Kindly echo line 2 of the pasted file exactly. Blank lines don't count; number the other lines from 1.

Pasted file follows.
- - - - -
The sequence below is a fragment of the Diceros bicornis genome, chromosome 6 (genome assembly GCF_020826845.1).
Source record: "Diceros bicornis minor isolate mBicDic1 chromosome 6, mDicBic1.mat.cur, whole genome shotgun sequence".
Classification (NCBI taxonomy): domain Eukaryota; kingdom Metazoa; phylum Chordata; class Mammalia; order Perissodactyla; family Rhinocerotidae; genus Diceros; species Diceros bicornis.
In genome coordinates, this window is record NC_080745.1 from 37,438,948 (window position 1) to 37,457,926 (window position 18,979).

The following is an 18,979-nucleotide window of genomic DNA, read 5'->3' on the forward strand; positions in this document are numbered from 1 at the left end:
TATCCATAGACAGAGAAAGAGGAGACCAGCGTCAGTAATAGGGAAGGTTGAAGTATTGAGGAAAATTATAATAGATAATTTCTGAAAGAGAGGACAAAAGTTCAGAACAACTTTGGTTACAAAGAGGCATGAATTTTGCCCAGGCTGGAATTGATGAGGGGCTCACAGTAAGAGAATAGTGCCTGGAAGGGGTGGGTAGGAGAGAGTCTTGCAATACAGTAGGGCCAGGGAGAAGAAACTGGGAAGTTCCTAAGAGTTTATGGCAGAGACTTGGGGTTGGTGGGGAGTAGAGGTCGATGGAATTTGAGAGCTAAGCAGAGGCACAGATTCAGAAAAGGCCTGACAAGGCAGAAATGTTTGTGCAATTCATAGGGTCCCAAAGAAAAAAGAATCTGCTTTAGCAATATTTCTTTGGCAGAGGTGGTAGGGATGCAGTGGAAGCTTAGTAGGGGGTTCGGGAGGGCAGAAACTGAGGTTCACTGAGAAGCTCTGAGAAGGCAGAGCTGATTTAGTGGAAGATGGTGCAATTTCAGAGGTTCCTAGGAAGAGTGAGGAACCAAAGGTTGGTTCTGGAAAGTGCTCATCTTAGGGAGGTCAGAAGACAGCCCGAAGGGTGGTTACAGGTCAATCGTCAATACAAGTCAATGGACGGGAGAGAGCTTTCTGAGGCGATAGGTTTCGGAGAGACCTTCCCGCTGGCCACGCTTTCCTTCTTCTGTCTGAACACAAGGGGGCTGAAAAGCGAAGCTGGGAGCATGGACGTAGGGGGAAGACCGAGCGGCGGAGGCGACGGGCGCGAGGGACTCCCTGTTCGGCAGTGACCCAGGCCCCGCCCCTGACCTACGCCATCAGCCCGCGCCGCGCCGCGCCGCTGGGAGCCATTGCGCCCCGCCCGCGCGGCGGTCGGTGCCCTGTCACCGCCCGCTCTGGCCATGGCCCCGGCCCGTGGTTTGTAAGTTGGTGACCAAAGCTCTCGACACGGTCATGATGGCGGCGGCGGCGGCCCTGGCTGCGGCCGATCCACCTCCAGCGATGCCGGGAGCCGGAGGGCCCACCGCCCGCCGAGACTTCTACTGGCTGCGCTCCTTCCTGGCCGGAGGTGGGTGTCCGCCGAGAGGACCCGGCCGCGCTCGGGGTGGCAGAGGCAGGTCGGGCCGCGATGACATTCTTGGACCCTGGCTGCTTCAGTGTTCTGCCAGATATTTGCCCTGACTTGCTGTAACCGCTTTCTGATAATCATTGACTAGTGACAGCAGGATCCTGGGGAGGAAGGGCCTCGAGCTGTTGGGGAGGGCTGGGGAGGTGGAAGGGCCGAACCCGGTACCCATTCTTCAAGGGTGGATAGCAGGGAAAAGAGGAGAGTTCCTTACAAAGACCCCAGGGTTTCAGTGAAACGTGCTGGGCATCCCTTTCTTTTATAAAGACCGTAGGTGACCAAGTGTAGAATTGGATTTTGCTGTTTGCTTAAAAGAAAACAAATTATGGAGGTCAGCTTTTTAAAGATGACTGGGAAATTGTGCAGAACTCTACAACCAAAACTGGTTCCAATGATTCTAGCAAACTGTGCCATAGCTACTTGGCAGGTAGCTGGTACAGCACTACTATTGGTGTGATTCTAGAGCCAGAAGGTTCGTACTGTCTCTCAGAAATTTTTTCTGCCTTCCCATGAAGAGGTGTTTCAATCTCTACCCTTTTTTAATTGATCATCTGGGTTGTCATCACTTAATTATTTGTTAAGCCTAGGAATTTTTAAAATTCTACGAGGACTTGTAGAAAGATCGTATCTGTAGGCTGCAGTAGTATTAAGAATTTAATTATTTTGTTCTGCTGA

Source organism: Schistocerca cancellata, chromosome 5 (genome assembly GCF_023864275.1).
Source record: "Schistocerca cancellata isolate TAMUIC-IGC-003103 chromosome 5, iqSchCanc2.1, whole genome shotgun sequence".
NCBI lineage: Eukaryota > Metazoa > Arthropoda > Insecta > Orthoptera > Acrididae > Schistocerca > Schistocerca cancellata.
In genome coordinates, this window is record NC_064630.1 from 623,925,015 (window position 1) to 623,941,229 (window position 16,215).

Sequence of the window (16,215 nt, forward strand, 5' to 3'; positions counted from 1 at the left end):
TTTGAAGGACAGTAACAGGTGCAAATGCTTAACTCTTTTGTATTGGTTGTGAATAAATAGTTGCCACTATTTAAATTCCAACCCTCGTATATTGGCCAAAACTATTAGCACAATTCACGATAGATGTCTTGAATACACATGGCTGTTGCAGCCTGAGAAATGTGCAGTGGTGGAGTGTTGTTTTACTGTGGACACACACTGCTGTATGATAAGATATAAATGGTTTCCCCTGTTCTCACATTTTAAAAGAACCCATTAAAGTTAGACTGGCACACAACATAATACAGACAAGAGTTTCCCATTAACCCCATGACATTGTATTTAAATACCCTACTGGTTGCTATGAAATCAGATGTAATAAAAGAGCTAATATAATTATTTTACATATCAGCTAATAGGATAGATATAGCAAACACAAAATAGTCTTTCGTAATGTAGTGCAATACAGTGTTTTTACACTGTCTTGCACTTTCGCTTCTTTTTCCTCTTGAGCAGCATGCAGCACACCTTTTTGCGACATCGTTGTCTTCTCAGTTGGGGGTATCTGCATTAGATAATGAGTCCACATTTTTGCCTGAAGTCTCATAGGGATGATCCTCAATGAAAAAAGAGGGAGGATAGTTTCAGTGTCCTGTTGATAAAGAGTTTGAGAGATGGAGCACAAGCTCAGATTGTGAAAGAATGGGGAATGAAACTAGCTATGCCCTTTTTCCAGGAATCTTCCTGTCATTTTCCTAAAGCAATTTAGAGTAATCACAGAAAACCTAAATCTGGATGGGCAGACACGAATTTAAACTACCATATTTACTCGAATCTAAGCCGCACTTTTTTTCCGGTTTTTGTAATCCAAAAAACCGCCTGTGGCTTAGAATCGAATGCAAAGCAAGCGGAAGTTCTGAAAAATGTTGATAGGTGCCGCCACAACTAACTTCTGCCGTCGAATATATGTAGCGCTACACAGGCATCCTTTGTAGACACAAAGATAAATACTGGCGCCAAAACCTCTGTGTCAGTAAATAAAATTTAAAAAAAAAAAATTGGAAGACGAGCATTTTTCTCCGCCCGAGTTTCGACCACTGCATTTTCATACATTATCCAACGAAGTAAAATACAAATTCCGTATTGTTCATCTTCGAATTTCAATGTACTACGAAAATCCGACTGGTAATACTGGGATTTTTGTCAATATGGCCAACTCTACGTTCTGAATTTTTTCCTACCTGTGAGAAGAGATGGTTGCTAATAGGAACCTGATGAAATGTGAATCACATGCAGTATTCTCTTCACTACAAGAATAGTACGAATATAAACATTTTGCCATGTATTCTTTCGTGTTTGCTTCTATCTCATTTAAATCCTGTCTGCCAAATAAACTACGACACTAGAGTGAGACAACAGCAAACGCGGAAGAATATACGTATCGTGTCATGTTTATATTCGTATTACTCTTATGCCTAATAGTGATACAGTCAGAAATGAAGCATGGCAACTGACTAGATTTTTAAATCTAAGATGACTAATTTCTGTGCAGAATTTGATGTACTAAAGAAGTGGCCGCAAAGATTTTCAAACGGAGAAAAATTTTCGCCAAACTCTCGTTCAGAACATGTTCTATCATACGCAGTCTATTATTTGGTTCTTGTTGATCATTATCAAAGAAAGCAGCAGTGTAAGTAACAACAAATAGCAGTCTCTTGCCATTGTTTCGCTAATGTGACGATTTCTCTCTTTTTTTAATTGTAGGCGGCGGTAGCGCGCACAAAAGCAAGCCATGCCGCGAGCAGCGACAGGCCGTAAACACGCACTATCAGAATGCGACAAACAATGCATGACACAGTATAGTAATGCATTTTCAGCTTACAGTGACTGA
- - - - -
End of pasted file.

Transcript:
Source record: "Diceros bicornis minor isolate mBicDic1 chromosome 6, mDicBic1.mat.cur, whole genome shotgun sequence".